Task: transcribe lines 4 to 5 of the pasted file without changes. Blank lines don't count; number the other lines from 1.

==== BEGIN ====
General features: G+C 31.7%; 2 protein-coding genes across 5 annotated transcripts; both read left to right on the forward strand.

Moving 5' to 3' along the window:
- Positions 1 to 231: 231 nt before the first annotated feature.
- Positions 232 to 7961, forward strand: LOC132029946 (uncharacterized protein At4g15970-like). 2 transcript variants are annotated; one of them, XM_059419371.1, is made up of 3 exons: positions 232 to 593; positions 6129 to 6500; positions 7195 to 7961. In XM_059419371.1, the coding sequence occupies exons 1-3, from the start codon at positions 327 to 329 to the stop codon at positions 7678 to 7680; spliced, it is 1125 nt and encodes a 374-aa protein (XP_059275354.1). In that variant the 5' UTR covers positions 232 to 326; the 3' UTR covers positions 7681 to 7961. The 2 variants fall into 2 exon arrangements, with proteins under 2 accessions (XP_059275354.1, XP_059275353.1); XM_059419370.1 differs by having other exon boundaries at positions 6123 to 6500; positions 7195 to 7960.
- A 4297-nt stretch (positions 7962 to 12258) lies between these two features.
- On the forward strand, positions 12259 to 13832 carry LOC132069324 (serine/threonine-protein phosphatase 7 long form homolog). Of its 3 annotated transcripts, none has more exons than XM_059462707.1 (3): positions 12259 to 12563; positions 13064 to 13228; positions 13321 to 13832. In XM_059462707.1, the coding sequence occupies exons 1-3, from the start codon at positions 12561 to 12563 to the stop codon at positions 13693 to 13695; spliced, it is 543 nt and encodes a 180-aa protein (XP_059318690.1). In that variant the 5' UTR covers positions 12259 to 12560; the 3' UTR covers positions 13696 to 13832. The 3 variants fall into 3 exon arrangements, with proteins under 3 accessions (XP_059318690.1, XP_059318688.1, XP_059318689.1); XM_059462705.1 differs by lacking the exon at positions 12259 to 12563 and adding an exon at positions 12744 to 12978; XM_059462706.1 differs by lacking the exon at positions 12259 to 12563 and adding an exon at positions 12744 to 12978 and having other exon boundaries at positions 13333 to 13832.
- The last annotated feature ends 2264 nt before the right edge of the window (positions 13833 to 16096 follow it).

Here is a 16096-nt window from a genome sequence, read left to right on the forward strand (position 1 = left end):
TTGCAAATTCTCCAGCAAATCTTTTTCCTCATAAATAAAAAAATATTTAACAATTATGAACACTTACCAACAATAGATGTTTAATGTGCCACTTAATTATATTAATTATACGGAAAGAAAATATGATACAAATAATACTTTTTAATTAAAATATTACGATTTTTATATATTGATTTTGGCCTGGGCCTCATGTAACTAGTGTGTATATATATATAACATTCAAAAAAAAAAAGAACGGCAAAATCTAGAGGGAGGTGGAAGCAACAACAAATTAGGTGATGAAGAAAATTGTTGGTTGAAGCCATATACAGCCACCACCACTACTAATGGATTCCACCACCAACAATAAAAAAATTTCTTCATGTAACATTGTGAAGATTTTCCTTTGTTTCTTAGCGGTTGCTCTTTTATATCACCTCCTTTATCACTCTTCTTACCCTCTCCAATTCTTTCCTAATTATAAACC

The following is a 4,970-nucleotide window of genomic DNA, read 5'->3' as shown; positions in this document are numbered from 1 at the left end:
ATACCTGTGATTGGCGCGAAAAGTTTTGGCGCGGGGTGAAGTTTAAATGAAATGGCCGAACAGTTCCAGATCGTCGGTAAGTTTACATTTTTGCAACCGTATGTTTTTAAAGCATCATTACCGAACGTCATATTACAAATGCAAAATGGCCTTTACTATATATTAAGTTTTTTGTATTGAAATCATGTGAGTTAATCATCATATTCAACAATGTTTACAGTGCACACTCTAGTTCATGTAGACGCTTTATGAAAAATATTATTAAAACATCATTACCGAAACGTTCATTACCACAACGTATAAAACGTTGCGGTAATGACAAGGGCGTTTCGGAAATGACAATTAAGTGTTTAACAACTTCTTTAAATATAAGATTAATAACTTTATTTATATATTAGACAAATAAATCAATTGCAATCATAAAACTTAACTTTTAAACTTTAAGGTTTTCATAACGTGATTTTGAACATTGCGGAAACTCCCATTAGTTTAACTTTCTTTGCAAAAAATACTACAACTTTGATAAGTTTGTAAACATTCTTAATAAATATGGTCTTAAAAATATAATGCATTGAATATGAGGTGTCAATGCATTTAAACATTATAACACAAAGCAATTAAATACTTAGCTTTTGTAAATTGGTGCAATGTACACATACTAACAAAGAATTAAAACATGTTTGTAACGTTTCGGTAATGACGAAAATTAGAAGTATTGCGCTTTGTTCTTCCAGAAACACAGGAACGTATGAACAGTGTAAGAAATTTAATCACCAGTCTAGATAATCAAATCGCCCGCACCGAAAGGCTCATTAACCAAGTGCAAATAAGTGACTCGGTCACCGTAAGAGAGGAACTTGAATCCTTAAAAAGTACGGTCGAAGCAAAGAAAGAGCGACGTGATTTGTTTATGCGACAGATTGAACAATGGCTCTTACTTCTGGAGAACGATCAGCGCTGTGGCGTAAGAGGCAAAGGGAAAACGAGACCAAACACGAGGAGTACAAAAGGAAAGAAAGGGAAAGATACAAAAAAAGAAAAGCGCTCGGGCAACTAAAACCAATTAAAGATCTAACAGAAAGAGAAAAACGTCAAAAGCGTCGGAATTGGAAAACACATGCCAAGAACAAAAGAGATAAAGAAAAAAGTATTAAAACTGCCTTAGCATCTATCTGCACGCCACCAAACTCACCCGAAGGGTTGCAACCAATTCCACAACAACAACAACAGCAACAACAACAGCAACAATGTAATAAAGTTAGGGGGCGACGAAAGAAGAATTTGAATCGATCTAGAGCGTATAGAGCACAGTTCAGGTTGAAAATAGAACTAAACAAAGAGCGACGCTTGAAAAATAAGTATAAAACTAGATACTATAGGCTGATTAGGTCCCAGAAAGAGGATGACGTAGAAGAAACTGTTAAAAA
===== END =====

- Positions 232 to 7961, forward strand: LOC132029946 (uncharacterized protein At4g15970-like). 2 transcript variants are annotated; one of them, XM_059419371.1, is made up of 3 exons: positions 232 to 593; positions 6129 to 6500; positions 7195 to 7961. In XM_059419371.1, the coding sequence occupies exons 1-3, from the start codon at positions 327 to 329 to the stop codon at positions 7678 to 7680; spliced, it is 1125 nt and encodes a 374-aa protein (XP_059275354.1). In that variant the 5' UTR covers positions 232 to 326; the 3' UTR covers positions 7681 to 7961. The 2 variants fall into 2 exon arrangements, with proteins under 2 accessions (XP_059275354.1, XP_059275353.1); XM_059419370.1 differs by having other exon boundaries at positions 6123 to 6500; positions 7195 to 7960.
- A 4297-nt stretch (positions 7962 to 12258) lies between these two features.